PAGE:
July 16, 2018 : By Drew Menard
Last summer, the international student from Ho Chi Minh City, Vietnam, became the first Liberty engineering student to intern with the eminent American truck manufacturing company at one of its major facilities in Macungie, Pa. Vu started out creating digital truck models with various combinations of features for Mack Trucks’ “Top Views” project, intended to give customers a better visual experience when customizing their trucks.
“Because (the project) was just implemented, I got to work on something completely new and challenge myself,” Vu said. “The project itself, my supervisor, and the team pushed me to my limits so that I could think outside of the box and use my own knowledge that I learned from school.”
Vu shined in her work and secured another internship last fall, working remotely as she continued her studies.
“It was truly a gift that has paid off for what I’ve done,” she said. “I strived my best to learn and to get out of my comfort zone during all the projects I was working on, (so) I am thankful that my hard work was recognized by my manager and the team.”
This summer, Vu landed yet another internship with the company, switching gears to a project focused on detail analysis of the weight of the trucks, a very important process in engineering design and the trucking industry.
“We have to perform detailed calculations on the majority of the trucks' components to be able to deliver an accurate estimation of how much the truck will weigh before it is manufactured,” Vu explained. “I am getting a chance to look at all of the components of the trucks, understand how they function, and understand what Mack Trucks has to offer specifically to our customers, what all the components in each part are.”
The opportunities she has had with Mack, a part of the Volvo Group, are invaluable.
“The internship not only introduced and taught me different programs and industry knowledge that I have never encountered before, but it’s definitely a great way for me to strengthen my résumé and have experience for the future,” Vu said. “So far I am loving what I am doing and can definitely see myself working in the same industry after graduation.”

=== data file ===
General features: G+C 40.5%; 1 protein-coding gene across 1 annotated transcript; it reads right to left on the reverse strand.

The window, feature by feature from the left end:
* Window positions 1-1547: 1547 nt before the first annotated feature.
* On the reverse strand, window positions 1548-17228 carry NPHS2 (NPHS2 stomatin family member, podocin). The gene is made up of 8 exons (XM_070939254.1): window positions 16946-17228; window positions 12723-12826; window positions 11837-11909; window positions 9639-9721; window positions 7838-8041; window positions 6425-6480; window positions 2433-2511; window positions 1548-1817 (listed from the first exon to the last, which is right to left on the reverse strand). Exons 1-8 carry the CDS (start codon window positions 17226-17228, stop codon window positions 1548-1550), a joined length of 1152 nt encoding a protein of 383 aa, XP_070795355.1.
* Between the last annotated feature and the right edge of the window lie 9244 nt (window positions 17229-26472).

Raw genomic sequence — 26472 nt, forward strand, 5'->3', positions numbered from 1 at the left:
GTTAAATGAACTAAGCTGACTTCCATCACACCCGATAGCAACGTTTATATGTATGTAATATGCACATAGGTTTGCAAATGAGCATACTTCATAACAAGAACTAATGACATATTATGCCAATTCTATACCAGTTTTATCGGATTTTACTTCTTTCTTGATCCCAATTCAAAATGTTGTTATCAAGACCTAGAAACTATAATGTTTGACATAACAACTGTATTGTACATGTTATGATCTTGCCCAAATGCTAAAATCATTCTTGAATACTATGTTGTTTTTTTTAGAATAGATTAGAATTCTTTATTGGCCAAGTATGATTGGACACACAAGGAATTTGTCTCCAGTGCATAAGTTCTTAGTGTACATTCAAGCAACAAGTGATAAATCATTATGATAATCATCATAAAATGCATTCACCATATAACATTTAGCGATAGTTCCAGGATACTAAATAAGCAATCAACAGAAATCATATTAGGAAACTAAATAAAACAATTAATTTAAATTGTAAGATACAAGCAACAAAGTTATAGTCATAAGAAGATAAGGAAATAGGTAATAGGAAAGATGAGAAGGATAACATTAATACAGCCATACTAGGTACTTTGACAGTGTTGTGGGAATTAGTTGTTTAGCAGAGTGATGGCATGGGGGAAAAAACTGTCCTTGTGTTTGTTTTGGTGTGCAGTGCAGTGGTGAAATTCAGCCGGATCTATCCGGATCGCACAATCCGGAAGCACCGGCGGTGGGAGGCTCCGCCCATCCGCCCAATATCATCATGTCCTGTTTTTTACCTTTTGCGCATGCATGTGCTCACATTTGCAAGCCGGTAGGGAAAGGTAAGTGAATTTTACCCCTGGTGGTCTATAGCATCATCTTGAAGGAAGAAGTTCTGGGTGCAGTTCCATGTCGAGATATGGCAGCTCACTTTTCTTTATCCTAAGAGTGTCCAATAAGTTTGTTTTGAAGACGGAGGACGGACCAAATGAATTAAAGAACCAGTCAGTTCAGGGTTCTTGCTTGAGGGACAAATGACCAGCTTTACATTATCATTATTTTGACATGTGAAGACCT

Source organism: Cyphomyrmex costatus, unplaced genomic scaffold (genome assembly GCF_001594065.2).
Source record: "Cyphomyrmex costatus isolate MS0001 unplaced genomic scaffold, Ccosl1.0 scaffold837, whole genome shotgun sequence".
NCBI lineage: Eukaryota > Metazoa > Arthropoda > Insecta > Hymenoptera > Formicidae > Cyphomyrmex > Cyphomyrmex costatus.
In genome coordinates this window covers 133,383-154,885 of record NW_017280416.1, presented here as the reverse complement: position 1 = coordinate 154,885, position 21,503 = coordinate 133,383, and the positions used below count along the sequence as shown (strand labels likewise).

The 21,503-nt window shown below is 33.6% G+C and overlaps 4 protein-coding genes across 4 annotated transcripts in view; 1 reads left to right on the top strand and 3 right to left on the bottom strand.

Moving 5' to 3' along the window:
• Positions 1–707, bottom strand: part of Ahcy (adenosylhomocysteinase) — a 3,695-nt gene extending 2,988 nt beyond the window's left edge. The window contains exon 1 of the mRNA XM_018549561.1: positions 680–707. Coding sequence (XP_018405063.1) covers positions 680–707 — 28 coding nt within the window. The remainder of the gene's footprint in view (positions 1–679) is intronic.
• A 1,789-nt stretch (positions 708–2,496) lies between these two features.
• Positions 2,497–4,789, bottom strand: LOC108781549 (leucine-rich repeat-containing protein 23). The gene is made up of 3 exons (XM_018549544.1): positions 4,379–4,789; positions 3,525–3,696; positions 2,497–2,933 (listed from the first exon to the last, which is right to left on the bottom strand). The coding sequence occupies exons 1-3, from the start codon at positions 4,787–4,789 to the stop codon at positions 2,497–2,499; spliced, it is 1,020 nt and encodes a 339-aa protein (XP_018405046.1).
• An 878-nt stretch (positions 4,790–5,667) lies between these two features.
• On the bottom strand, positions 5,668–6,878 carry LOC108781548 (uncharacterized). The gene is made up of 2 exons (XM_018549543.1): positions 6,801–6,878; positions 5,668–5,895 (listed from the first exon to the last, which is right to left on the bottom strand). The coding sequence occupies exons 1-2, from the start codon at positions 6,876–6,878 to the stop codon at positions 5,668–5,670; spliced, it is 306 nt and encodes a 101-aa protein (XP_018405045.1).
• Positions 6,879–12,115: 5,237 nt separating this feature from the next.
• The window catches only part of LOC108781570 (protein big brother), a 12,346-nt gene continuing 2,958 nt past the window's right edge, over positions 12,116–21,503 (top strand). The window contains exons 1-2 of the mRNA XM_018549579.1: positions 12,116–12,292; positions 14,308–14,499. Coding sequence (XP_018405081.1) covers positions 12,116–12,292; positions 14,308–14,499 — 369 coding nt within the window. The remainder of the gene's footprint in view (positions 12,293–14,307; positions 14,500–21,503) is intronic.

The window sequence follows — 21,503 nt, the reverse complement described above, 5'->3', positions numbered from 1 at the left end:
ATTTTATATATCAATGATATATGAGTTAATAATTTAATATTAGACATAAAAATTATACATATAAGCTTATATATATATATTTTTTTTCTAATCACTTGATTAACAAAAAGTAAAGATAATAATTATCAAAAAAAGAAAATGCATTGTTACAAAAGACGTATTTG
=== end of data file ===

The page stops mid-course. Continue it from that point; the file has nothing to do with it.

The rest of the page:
Vu added that her Liberty education helped her stand out as an intern.
“The faculty and staff pour their whole hearts out just to support students and help them to have the best experience,” she said. “The program and professors always push me to my max limits to perform my best in every task. … I learned how to pay attention to details, learn fast, take initiative with things, and never be afraid of asking questions.”
She appreciated how Liberty also gave her many opportunities to network with employers.
“Professors always prepare us to be ready and be our best for real-life professional experiences,” Vu said.
Vu has been interested in engineering since she was a child, influenced by her father who fixed cars as a hobby. She came to Liberty intent on studying aviation but was soon drawn to Liberty’s School of Engineering.
“It was all God,” she said, “because 2014 (her freshman year) was the first year Liberty offered an undergraduate degree in mechanical engineering.”
Leaving her family so far away was difficult, Vu said, but the engineering faculty have been “one of the best gifts that God has blessed me with. They don’t look at us as just students; we are family to them.” All of the friends she has made in the U.S. have been a vital support system while she’s away from home, she added.
Vu also enjoys the campus community and how it strengthens her newfound faith; she became a Christian shortly before coming to Liberty.
She hopes that as she finds success in her career, she can be an inspiration to women in the engineering field and to more international students at Liberty.
“I want to encourage other international students and women in engineering to realize: ‘You are awesome and you can do more than what you think. God will give you wisdom, so don’t be afraid to step out of your comfort zone. Keep seeking opportunities wherever you go and chase your dreams.’”